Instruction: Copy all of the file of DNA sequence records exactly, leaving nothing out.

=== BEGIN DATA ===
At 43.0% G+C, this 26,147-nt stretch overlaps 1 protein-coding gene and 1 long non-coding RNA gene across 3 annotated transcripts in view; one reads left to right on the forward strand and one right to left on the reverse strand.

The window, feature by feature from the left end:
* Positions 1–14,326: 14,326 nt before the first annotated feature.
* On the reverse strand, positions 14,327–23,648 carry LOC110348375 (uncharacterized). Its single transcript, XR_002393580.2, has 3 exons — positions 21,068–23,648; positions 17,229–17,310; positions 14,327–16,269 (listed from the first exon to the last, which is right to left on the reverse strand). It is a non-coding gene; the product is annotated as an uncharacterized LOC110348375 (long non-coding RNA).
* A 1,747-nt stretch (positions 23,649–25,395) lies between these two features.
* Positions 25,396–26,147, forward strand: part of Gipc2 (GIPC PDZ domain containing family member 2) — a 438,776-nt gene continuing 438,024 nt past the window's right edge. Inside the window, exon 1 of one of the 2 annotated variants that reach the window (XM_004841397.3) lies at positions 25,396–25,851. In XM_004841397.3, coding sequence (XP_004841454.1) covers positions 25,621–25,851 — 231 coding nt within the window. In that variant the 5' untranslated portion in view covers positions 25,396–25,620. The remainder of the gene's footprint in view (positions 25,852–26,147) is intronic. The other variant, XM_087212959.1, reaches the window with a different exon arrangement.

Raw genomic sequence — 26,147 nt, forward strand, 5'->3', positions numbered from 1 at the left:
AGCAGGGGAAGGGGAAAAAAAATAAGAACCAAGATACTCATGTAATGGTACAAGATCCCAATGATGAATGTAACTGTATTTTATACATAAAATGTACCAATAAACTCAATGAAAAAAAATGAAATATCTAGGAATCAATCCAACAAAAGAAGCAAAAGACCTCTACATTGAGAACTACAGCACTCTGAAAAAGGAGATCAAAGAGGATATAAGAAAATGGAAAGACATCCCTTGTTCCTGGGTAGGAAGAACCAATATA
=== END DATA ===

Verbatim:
At 43.0% G+C, this 26,147-nt stretch overlaps 1 protein-coding gene and 1 long non-coding RNA gene across 3 annotated transcripts in view; one reads left to right on the forward strand and one right to left on the reverse strand.

The window, feature by feature from the left end:
* Positions 1–14,326: 14,326 nt before the first annotated feature.
* On the reverse strand, positions 14,327–23,648 carry LOC110348375 (uncharacterized). Its single transcript, XR_002393580.2, has 3 exons — positions 21,068–23,648; positions 17,229–17,310; positions 14,327–16,269 (listed from the first exon to the last, which is right to left on the reverse strand). It is a non-coding gene; the product is annotated as an uncharacterized LOC110348375 (long non-coding RNA).
* A 1,747-nt stretch (positions 23,649–25,395) lies between these two features.
* Positions 25,396–26,147, forward strand: part of Gipc2 (GIPC PDZ domain containing family member 2) — a 438,776-nt gene continuing 438,024 nt past the window's right edge. Inside the window, exon 1 of one of the 2 annotated variants that reach the window (XM_004841397.3) lies at positions 25,396–25,851. In XM_004841397.3, coding sequence (XP_004841454.1) covers positions 25,621–25,851 — 231 coding nt within the window. In that variant the 5' untranslated portion in view covers positions 25,396–25,620. The remainder of the gene's footprint in view (positions 25,852–26,147) is intronic. The other variant, XM_087212959.1, reaches the window with a different exon arrangement.

Raw genomic sequence — 26,147 nt, forward strand, 5'->3', positions numbered from 1 at the left:
AGCAGGGGAAGGGGAAAAAAAATAAGAACCAAGATACTCATGTAATGGTACAAGATCCCAATGATGAATGTAACTGTATTTTATACATAAAATGTACCAATAAACTCAATGAAAAAAAATGAAATATCTAGGAATCAATCCAACAAAAGAAGCAAAAGACCTCTACATTGAGAACTACAGCACTCTGAAAAAGGAGATCAAAGAGGATATAAGAAAATGGAAAGACATCCCTTGTTCCTGGGTAGGAAGAACCAATATA